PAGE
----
Monday, March 5, 2007

Don't Panic!

Network World's recent article on keeping your senior management calm during an emergency rang true to me. In major security events in which I've been involved, communication with managers and senior staff was absolutely critical. In many cases, the CIO will become personally involved in an incident, and may request that you break your normal incident response practices to keep him informed. At other times, fighting rumors may take almost as much time as the incident itself does.

Dealing with incidents large and small led to a few basic observations that can help you weather the storm.

Things to do ahead of time:
1. Create a written process.
2. Establish clear lines of communication.
3. Make sure your CIO and others know when and why you will get them involved.
4. Establish who has a need to know, and how to do rumor control.
5. Make sure to have an emergency contact and communications plan.

During an incident:
1. Follow a written process.
2. Communicate early, clearly, and often.
3. Do not speculate - only communicate facts, even if the fact is "we do not know".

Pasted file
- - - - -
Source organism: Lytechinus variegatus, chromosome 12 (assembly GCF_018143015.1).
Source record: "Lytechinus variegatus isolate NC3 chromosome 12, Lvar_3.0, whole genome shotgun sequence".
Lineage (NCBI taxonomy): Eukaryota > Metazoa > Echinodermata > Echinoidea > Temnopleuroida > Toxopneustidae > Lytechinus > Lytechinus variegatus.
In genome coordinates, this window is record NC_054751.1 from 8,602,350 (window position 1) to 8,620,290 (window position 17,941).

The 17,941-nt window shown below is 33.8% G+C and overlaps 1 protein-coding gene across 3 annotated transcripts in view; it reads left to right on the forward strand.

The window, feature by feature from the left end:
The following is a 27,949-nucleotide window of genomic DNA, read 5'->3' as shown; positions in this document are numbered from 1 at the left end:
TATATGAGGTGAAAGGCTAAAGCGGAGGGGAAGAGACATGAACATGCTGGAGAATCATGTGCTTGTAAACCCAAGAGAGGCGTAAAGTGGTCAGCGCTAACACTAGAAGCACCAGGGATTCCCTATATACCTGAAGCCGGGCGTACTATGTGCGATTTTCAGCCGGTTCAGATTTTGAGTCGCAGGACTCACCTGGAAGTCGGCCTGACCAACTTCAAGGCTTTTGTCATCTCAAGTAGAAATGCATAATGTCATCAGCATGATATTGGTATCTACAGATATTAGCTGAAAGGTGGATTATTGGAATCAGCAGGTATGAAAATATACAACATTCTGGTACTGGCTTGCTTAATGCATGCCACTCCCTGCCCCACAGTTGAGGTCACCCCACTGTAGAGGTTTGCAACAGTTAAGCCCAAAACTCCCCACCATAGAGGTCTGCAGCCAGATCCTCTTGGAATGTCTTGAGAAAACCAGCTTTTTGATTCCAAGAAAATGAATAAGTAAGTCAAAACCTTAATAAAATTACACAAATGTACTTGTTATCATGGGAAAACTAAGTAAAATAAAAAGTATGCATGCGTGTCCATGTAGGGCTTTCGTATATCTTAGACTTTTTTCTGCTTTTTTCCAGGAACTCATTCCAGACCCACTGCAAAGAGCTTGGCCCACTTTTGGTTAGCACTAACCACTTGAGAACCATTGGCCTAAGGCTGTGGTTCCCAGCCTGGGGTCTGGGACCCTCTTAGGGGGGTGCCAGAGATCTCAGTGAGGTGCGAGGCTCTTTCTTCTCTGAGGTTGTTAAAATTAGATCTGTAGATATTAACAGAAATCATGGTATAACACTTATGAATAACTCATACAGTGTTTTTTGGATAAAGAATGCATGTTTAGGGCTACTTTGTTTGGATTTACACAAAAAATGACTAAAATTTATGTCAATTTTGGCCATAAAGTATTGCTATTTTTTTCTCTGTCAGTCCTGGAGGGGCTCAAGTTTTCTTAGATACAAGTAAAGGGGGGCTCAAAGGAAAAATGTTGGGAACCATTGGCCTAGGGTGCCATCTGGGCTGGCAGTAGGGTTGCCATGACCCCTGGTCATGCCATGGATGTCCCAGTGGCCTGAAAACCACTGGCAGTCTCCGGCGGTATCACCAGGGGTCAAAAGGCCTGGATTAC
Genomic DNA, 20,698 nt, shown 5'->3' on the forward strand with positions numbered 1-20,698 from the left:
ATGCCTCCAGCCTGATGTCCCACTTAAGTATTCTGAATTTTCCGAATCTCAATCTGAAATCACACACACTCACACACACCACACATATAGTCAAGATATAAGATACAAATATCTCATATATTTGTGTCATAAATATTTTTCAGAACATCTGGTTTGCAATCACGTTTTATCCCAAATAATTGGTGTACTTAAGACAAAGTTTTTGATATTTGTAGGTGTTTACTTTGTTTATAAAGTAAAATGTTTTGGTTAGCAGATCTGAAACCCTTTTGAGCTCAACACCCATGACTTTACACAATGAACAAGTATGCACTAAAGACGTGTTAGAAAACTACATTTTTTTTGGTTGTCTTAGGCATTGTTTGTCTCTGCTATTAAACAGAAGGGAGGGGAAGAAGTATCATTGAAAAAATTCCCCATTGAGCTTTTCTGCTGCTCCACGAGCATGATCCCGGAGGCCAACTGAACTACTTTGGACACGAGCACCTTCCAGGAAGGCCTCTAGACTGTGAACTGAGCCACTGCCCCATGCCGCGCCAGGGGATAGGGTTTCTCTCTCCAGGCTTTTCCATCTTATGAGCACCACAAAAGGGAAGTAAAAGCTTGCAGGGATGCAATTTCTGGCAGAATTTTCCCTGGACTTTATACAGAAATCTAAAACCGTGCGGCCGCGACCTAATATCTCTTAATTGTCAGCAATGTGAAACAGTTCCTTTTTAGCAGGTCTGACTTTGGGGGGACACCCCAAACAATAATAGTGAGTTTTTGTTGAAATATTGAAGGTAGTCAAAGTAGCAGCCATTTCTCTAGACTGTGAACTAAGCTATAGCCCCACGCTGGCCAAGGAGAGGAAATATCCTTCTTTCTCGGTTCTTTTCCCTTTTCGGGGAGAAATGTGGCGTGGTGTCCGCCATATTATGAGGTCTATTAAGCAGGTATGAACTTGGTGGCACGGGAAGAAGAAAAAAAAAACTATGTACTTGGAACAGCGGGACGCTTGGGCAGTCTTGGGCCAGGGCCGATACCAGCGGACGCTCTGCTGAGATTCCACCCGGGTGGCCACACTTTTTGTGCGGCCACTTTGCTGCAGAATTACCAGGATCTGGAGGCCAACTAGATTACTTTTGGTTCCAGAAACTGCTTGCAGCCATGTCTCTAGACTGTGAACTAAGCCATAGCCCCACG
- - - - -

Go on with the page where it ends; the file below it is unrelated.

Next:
4. Avoid blame - the goal is to handle the incident, not to pin it on some person, department, or policy.
5. Make sure that those effected are communicated with appropriately. Observe "need to know" as appropriate, but realize that anything that you release is likely to travel far more widely than anticipated.

After an incident:
1. Write up a post-incident report. Note failures in the response plan, and work to fix them.
2. Communicate with those effected and those who may be effected by similar incidents.
3. Use data from the incident to assess other risks of a similar nature.

While you're thinking about handling incidents, check out the NIST guide to handling computer security incidents.

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